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Roz Vitalis - Live At Saint Peter Prog Fest #5 CD (album) cover


Roz Vitalis



4.09 | 3 ratings

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kev rowland
Special Collaborator
Honorary Reviewer
4 stars I received an email telling me that this album had been made available through Bandcamp, but what intrigued me was the line "Like any Roz Vitalis stuff, the style is the "Unclassifiable Branch of Prog Rock", and music is about The Ineffable and The Unfathomable, in particular, about human aspiration for The Unapproachable Light." I mean, with a comment like that how on earth can you go wrong? I only have one of their previous albums, 2012's 'Patience of Hope', but I gave that 4 *'s, so I was looking forward to this, and I wasn't disappointed. Just eight songs, and a smidgin under 40 minutes in length, here we have instrumental progressive rock that has much in common with orchestral sounds of Karda Estra as well as bringing in elements of Gryphon, Jethro Tull, and a little pronk here and there. Five of the songs were recorded on one night, and three the next with a line-up comprising band leader Ivan Rozmainsky (keyboards), Vladimir Efimov (electric guitar), Vladimir 'Energoslon' Semenov-Tyan-Shansky (electric guitar) (although the band doesn't sound nearly as heavy as one might expect from two guitarists, Vladislav Korotkikh (flute and low whistle), Ruslan Kirillov (bass guitar), Philip 'Phill' Semenov (drums and percussion) and Yury Khomonenko (percussion on the first five songs).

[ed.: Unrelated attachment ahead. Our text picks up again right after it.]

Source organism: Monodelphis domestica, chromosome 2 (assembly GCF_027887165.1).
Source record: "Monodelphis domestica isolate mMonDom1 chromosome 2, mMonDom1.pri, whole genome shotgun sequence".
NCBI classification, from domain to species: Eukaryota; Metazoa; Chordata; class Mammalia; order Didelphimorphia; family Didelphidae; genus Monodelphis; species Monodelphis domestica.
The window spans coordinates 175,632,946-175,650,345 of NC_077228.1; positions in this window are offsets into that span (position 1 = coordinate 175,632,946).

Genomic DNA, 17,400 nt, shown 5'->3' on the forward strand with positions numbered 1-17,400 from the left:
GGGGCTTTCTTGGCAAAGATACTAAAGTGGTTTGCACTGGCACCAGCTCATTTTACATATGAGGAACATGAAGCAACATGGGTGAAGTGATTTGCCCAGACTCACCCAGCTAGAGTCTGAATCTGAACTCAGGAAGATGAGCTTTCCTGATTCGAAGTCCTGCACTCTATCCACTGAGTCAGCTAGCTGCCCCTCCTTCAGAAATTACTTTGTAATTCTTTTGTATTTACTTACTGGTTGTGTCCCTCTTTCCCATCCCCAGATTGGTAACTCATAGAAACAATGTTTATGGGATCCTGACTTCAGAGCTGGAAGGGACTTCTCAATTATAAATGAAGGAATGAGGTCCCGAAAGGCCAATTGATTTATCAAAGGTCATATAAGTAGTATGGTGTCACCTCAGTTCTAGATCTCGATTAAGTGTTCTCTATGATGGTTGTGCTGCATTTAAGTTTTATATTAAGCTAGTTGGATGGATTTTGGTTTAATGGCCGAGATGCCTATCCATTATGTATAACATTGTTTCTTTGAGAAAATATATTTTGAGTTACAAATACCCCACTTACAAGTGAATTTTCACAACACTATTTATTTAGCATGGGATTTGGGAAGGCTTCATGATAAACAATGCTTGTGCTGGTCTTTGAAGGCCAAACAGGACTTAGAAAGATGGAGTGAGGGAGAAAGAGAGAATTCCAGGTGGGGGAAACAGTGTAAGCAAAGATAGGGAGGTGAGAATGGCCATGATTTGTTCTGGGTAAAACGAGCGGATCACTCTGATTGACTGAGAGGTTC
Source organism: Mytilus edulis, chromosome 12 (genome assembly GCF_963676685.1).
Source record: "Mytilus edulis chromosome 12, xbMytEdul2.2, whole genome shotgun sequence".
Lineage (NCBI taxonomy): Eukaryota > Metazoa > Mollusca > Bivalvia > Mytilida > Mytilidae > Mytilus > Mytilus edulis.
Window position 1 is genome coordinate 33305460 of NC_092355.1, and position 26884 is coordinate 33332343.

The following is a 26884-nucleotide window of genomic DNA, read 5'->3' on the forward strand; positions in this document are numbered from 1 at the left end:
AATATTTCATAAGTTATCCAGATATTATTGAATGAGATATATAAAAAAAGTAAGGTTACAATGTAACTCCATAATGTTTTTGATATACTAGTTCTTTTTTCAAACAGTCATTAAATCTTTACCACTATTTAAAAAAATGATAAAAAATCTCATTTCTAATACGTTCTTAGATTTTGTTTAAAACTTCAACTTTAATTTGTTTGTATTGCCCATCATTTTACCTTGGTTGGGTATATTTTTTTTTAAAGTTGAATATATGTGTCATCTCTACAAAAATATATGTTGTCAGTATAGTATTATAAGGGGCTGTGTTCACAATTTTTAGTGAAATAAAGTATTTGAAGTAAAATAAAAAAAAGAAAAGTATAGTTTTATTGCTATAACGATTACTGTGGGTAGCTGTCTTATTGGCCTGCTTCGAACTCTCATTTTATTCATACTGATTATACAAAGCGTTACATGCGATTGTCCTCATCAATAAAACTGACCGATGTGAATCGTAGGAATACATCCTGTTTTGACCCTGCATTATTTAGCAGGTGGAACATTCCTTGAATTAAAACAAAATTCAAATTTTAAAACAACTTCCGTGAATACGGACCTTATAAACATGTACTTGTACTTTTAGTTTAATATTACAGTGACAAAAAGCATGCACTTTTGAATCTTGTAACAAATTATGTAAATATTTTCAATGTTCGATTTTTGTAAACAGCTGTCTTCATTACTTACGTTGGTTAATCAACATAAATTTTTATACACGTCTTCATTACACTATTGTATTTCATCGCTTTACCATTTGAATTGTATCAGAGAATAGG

This is complex music, highly arranged and layered, with just no room for a singer as the different musicians take their turn at lead or combine together to provide the perfect support. At times laid back, and at others very much in your face with some power chords, this is modern progressive classical music that works incredibly well with a fresh and inviting sound. I find that this is an album that I can become immersed in, and certainly doesn't sound like a live recording as there is so much structure within the sound. Ivan provides a lot of piano on this album, and the clarity of that instrument provides a great deal of cut through against the picked guitar and the dirty bass, while the percussion also plays a huge part.

All in all this is an exciting invigorating album that is over far too quickly, and somehow doesn't feel over-engineered or over-played, with everyone understating their part and that this is a group of musicians combining together as opposed to all having egos that need to be fed. Go to the website at and support them by downloading this for whatever value you wish to place on it.

kev rowland | 4/5 |


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